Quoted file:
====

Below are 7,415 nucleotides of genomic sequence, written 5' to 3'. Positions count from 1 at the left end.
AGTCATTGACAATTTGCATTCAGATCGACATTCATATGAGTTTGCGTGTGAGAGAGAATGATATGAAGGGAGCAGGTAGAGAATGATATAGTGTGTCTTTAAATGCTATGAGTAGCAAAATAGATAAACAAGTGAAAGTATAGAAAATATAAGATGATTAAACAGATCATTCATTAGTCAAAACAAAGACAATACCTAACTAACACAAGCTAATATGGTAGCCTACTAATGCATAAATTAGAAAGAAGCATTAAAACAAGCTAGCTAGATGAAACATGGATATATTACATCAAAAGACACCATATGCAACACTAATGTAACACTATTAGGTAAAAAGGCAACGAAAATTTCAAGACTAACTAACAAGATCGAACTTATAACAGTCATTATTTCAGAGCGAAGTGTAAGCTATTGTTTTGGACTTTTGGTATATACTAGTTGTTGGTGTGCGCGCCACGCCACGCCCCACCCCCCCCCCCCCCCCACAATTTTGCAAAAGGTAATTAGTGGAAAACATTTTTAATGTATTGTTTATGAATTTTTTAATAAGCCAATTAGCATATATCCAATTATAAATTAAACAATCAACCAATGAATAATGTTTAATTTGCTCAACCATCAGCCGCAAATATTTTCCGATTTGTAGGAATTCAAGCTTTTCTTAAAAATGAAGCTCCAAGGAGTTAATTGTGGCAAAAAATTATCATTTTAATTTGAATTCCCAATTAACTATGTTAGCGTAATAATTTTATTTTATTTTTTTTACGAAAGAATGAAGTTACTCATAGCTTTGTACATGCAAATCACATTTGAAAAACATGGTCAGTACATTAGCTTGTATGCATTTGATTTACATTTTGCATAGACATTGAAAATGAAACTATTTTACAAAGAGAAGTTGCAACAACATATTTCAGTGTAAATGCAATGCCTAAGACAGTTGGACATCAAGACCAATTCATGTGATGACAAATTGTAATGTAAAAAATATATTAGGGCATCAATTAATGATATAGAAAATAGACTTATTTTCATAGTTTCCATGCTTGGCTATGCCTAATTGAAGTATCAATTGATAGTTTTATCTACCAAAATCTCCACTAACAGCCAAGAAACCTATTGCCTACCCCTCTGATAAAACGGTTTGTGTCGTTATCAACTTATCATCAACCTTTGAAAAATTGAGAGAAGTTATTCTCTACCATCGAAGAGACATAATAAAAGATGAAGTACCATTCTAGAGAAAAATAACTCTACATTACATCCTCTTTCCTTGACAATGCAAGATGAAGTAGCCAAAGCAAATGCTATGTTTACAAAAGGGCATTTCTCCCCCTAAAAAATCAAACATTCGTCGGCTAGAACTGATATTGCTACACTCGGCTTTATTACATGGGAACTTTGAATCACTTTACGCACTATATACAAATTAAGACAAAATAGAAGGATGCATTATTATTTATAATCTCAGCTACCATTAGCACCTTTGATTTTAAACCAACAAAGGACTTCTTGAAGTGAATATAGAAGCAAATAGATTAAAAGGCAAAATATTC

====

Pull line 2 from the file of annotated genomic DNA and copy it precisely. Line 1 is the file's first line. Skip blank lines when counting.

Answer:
AGTCATTGACAATTTGCATTCAGATCGACATTCATATGAGTTTGCGTGTGAGAGAGAATGATATGAAGGGAGCAGGTAGAGAATGATATAGTGTGTCTTTAAATGCTATGAGTAGCAAAATAGATAAACAAGTGAAAGTATAGAAAATATAAGATGATTAAACAGATCATTCATTAGTCAAAACAAAGACAATACCTAACTAACACAAGCTAATATGGTAGCCTACTAATGCATAAATTAGAAAGAAGCATTAAAACAAGCTAGCTAGATGAAACATGGATATATTACATCAAAAGACACCATATGCAACACTAATGTAACACTATTAGGTAAAAAGGCAACGAAAATTTCAAGACTAACTAACAAGATCGAACTTATAACAGTCATTATTTCAGAGCGAAGTGTAAGCTATTGTTTTGGACTTTTGGTATATACTAGTTGTTGGTGTGCGCGCCACGCCACGCCCCACCCCCCCCCCCCCCCCACAATTTTGCAAAAGGTAATTAGTGGAAAACATTTTTAATGTATTGTTTATGAATTTTTTAATAAGCCAATTAGCATATATCCAATTATAAATTAAACAATCAACCAATGAATAATGTTTAATTTGCTCAACCATCAGCCGCAAATATTTTCCGATTTGTAGGAATTCAAGCTTTTCTTAAAAATGAAGCTCCAAGGAGTTAATTGTGGCAAAAAATTATCATTTTAATTTGAATTCCCAATTAACTATGTTAGCGTAATAATTTTATTTTATTTTTTTTACGAAAGAATGAAGTTACTCATAGCTTTGTACATGCAAATCACATTTGAAAAACATGGTCAGTACATTAGCTTGTATGCATTTGATTTACATTTTGCATAGACATTGAAAATGAAACTATTTTACAAAGAGAAGTTGCAACAACATATTTCAGTGTAAATGCAATGCCTAAGACAGTTGGACATCAAGACCAATTCATGTGATGACAAATTGTAATGTAAAAAATATATTAGGGCATCAATTAATGATATAGAAAATAGACTTATTTTCATAGTTTCCATGCTTGGCTATGCCTAATTGAAGTATCAATTGATAGTTTTATCTACCAAAATCTCCACTAACAGCCAAGAAACCTATTGCCTACCCCTCTGATAAAACGGTTTGTGTCGTTATCAACTTATCATCAACCTTTGAAAAATTGAGAGAAGTTATTCTCTACCATCGAAGAGACATAATAAAAGATGAAGTACCATTCTAGAGAAAAATAACTCTACATTACATCCTCTTTCCTTGACAATGCAAGATGAAGTAGCCAAAGCAAATGCTATGTTTACAAAAGGGCATTTCTCCCCCTAAAAAATCAAACATTCGTCGGCTAGAACTGATATTGCTACACTCGGCTTTATTACATGGGAACTTTGAATCACTTTACGCACTATATACAAATTAAGACAAAATAGAAGGATGCATTATTATTTATAATCTCAGCTACCATTAGCACCTTTGATTTTAAACCAACAAAGGACTTCTTGAAGTGAATATAGAAGCAAATAGATTAAAAGGCAAAATATTC